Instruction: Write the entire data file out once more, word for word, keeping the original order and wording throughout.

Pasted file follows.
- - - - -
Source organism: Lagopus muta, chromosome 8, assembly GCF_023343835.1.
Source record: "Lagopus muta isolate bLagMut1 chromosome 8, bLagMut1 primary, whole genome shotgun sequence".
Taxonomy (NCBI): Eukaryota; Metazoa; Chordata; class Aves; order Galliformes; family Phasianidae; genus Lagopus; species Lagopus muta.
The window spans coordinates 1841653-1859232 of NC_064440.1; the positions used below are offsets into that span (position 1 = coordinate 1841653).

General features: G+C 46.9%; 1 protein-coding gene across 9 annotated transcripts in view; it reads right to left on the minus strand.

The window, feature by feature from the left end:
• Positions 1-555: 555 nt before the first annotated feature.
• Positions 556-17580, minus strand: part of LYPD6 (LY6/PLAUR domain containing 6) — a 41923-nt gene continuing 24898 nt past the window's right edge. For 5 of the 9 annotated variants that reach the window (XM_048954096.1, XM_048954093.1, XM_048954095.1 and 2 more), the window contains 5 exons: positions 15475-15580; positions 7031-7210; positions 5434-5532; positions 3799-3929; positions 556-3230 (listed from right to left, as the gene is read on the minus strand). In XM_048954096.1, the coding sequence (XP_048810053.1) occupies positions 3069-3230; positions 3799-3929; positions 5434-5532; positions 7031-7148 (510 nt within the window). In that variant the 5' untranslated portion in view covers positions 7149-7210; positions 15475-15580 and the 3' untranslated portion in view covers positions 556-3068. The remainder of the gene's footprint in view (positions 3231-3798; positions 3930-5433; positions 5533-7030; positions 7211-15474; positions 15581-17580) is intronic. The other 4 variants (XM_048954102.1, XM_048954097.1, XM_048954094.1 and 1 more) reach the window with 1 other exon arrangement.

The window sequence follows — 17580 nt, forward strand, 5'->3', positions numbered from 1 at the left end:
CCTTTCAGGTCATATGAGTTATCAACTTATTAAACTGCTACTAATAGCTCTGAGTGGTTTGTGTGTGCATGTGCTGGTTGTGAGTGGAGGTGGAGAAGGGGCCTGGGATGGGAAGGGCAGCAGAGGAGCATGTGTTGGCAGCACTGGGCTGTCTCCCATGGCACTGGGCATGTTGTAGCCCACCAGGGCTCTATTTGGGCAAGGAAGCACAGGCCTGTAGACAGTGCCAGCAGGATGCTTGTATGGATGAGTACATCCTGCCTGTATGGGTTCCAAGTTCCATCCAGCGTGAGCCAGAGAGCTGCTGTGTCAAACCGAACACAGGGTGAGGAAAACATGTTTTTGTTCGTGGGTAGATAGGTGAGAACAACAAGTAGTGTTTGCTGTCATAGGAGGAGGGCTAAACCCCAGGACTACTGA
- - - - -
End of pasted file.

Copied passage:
Source organism: Lagopus muta, chromosome 8, assembly GCF_023343835.1.
Source record: "Lagopus muta isolate bLagMut1 chromosome 8, bLagMut1 primary, whole genome shotgun sequence".
Taxonomy (NCBI): Eukaryota; Metazoa; Chordata; class Aves; order Galliformes; family Phasianidae; genus Lagopus; species Lagopus muta.
The window spans coordinates 1841653-1859232 of NC_064440.1; the positions used below are offsets into that span (position 1 = coordinate 1841653).

General features: G+C 46.9%; 1 protein-coding gene across 9 annotated transcripts in view; it reads right to left on the minus strand.

The window, feature by feature from the left end:
• Positions 1-555: 555 nt before the first annotated feature.
• Positions 556-17580, minus strand: part of LYPD6 (LY6/PLAUR domain containing 6) — a 41923-nt gene continuing 24898 nt past the window's right edge. For 5 of the 9 annotated variants that reach the window (XM_048954096.1, XM_048954093.1, XM_048954095.1 and 2 more), the window contains 5 exons: positions 15475-15580; positions 7031-7210; positions 5434-5532; positions 3799-3929; positions 556-3230 (listed from right to left, as the gene is read on the minus strand). In XM_048954096.1, the coding sequence (XP_048810053.1) occupies positions 3069-3230; positions 3799-3929; positions 5434-5532; positions 7031-7148 (510 nt within the window). In that variant the 5' untranslated portion in view covers positions 7149-7210; positions 15475-15580 and the 3' untranslated portion in view covers positions 556-3068. The remainder of the gene's footprint in view (positions 3231-3798; positions 3930-5433; positions 5533-7030; positions 7211-15474; positions 15581-17580) is intronic. The other 4 variants (XM_048954102.1, XM_048954097.1, XM_048954094.1 and 1 more) reach the window with 1 other exon arrangement.

The window sequence follows — 17580 nt, forward strand, 5'->3', positions numbered from 1 at the left end:
CCTTTCAGGTCATATGAGTTATCAACTTATTAAACTGCTACTAATAGCTCTGAGTGGTTTGTGTGTGCATGTGCTGGTTGTGAGTGGAGGTGGAGAAGGGGCCTGGGATGGGAAGGGCAGCAGAGGAGCATGTGTTGGCAGCACTGGGCTGTCTCCCATGGCACTGGGCATGTTGTAGCCCACCAGGGCTCTATTTGGGCAAGGAAGCACAGGCCTGTAGACAGTGCCAGCAGGATGCTTGTATGGATGAGTACATCCTGCCTGTATGGGTTCCAAGTTCCATCCAGCGTGAGCCAGAGAGCTGCTGTGTCAAACCGAACACAGGGTGAGGAAAACATGTTTTTGTTCGTGGGTAGATAGGTGAGAACAACAAGTAGTGTTTGCTGTCATAGGAGGAGGGCTAAACCCCAGGACTACTGA